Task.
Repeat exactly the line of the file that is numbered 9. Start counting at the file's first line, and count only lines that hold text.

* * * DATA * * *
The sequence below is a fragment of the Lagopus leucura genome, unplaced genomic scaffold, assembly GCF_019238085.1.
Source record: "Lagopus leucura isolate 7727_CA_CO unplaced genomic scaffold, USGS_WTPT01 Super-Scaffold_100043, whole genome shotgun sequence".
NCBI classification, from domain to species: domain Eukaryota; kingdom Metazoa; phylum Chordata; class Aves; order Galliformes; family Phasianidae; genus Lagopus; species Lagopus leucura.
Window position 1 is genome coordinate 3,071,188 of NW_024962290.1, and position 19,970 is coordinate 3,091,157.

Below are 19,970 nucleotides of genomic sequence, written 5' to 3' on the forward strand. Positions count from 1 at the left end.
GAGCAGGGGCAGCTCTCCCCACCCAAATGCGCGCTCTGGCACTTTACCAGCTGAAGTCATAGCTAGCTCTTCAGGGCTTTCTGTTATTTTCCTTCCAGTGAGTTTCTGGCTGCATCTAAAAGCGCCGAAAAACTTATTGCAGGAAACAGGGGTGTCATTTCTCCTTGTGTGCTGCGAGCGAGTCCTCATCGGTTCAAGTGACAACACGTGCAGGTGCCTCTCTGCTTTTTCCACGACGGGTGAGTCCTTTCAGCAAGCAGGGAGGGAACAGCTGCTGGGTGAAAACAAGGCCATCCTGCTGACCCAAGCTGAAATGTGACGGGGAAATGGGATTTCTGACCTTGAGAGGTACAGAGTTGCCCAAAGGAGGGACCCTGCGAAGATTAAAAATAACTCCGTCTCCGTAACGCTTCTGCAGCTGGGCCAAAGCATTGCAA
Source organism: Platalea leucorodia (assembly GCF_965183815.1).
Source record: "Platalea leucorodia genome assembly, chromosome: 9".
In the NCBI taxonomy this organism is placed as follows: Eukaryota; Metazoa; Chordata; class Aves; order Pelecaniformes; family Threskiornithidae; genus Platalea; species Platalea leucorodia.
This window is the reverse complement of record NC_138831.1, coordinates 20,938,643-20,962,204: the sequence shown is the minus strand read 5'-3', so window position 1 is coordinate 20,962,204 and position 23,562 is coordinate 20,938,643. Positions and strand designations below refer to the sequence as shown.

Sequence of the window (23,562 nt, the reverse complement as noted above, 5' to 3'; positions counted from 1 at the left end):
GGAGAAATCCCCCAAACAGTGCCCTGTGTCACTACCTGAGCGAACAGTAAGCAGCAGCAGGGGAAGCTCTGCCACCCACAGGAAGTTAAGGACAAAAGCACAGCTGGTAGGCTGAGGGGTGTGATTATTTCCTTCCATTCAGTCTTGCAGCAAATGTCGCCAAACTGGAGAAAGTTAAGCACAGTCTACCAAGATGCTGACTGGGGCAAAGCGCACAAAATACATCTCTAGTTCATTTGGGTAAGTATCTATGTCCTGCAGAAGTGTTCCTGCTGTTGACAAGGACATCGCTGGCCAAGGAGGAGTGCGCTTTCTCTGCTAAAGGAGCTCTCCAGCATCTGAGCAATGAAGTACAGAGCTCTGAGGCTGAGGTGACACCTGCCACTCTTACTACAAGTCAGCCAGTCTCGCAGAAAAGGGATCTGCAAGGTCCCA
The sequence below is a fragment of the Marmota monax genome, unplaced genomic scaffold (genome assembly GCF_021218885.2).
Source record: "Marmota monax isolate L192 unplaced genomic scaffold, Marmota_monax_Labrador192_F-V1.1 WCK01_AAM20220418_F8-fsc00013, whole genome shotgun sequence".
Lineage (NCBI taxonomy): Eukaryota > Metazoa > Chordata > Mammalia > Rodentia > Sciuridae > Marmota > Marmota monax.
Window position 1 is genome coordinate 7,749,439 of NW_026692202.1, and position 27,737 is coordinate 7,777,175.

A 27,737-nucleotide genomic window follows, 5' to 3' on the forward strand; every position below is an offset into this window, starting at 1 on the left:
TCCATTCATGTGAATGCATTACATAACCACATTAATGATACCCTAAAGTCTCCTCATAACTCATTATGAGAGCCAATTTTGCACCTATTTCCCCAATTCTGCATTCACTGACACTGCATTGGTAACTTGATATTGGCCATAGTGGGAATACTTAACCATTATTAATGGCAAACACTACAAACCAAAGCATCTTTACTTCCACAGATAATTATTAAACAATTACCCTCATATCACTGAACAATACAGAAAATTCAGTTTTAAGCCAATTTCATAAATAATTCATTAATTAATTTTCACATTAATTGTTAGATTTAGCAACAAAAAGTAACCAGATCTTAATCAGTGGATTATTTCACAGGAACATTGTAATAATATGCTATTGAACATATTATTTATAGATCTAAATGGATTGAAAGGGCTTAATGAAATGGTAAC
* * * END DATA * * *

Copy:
In the NCBI taxonomy this organism is placed as follows: Eukaryota; Metazoa; Chordata; class Aves; order Pelecaniformes; family Threskiornithidae; genus Platalea; species Platalea leucorodia.